Credit Scores Improve July 2017 for Millions of Americans

Will Your Credit Scores Improve July 2017?

Millions of Americans’ credit scores will improve this weekend. Due to a change in what credit reports include, your credit score may go up between 10 and 40 points. This change is due to a class-action lawsuit filed by consumers who say their credit histories were incorrect. They claimed that other people’s data was included in their credit reports. Their credit scores declined as a result. They also argued that it was too difficult to get these errors corrected. Now credit scores improve July 2017 for many Americans.

As a result, credit bureaus are changing their policies. These changes are related to tax liens and civil judgments. A tax lien occurs when the government takes full or partial control of your assets because you didn’t pay taxes. Civil judgments occur when a court orders you to pay as the result of a civil lawsuit settlement. Both tax liens and civil judgments can negatively affect your credit score.

Until now, tax liens and civil judgments were included on credit reports when only minimal information was available. Errors were relatively common. If someone shared your name, the credit bureau might wrongly add their tax lien or civil judgment to your credit history. New policies will help prevent this “mislinking” of credit reports.

Starting on July 1, credit reports won’t include tax liens and civil judgments with incomplete data. To be included, records must include names, addresses, and either social security numbers or dates of birth. Without this identifying information, the credit event won’t appear on anyone’s credit report. This process should prevent future mistakes. Credit bureaus will remove old data that doesn’t meet the qualifications. The bureaus will also begin checking every 90 days for new updates to public records. This will help guarantee that corrections happen quickly.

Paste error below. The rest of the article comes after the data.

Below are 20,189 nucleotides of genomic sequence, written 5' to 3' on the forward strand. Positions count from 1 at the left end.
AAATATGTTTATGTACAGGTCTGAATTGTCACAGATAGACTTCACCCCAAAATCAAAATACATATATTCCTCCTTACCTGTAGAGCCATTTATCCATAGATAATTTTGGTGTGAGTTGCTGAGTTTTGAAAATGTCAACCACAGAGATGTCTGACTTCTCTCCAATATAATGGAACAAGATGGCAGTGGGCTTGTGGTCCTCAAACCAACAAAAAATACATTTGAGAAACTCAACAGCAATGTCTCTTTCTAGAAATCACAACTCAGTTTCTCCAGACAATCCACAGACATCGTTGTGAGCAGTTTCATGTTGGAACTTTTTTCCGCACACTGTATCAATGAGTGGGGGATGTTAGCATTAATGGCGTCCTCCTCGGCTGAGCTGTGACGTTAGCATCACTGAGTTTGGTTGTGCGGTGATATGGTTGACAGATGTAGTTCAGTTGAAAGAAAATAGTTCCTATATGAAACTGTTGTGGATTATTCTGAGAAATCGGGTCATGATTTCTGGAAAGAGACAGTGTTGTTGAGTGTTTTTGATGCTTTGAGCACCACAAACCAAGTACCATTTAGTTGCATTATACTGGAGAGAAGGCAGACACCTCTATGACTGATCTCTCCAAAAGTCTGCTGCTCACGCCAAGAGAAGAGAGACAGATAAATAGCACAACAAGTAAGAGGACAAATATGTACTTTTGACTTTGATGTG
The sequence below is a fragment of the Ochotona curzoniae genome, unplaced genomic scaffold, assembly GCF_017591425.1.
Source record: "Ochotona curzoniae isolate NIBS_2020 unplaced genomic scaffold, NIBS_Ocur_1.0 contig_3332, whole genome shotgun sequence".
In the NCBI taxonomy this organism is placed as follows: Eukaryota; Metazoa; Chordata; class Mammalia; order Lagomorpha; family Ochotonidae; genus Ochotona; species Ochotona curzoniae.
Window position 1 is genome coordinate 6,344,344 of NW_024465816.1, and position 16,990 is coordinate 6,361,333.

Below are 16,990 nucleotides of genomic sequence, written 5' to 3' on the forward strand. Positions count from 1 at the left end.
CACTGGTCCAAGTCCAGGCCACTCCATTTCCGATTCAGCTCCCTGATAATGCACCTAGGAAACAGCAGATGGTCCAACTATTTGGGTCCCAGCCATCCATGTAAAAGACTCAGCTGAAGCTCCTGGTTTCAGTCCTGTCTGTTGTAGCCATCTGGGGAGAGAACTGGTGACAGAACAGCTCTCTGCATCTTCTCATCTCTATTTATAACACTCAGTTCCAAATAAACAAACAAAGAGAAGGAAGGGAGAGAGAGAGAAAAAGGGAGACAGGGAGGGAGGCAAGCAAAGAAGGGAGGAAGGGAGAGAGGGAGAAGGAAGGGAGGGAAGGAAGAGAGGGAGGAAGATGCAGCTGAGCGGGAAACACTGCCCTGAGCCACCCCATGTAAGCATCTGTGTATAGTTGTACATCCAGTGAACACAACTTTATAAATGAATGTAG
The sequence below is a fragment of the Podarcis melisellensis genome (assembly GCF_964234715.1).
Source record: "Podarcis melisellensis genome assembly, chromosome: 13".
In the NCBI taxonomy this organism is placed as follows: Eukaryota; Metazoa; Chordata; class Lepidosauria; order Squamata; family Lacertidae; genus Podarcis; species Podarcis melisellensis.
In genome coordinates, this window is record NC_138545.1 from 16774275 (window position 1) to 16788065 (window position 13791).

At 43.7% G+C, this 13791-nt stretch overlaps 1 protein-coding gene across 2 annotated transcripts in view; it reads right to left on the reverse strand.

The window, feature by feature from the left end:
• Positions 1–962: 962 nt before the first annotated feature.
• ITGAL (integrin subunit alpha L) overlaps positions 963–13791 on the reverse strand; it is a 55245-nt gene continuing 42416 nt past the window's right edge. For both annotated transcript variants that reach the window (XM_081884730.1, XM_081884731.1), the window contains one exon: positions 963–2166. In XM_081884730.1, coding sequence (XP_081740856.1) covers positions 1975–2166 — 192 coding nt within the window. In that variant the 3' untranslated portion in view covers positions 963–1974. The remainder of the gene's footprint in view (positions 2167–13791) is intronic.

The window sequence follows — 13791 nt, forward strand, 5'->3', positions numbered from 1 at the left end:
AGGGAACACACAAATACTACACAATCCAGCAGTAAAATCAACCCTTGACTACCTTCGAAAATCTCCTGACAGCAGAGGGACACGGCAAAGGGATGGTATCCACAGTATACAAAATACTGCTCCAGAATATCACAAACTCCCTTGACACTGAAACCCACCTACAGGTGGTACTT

Credit Scores Improve July 2017 for Some Consumers

Will Some Credit Scores Improve July 2017?

It’s possible. Between 5% and 7% of the population is likely to see a change in their credit score. This equates to around 11 million American consumers. FICO reports that most will see increases of between 10 and 20 points. However, some may see improvements of 40 points or more.

To determine if you’re likely to see a change, pull your credit report before July 1. You can use annualcreditreport.com to get a free report from each of the three major credit bureaus once a year. Check the public records section of your report. This is where tax liens or civil judgments would appear. If there are no public records on your report, you probably won’t see a change to your score.

FreeScore360 – Free Credit Scores from all Three Bureaus

If you notice a tax lien or civil judgment on your report before July 1, pull another credit report a few weeks later. Watch if there is a change in your public records, you’re likely to see a bump in your credit score. It may take a few weeks or months for this to happen. You can watch for changes when you monitor your score. Several credit card companies offer free credit monitoring tools. This is a great reason to start using them if you aren’t already.

If there’s still an incorrect public record on your second credit report, contact the credit bureau to request a resolution. You can find contact information on each bureau’s website. It will be helpful to have your credit report from the bureau available when you make the call. Some credit bureaus may require you to write a letter to request removal. If your credit card company offers credit monitoring, they may also be able to help. Contact your card’s customer service hotline to ask what resources they provide.

Why does it matter if My Credit Scores Improve July 2017?

While most people will see only a small change in their credit score, every point helps. This is especially true if you’re on the border between score ranges. For example, a five-point jump that moves you from bad credit to average credit could have significant results. Likewise, moving from good credit to excellent credit could also open new opportunities. Check each credit bureau; there will be different credit scores.

Did your credit scores improve July 2017? Not one of the lucky people who will see a credit score improvement on July 1? You can still build your credit the old-fashioned way. Establish secured credit card accounts if you don’t already have them, then use them responsibly. Make small purchases on credit. Make payments on time, every time. Pay down balances whenever you can. Using these simple steps, you’ll see ongoing improvements to your credit score. In fact, your score may regularly improve more than it would from a tax lien or civil judgment correction.

Monica Kowollik

Director at CreditFast.com
Monica has covered credit card and personal finance news for over 15 years. From an early age, she developed an interest in financial literacy and saving money. Monica hopes to help others to improve their personal finances one article at a time.

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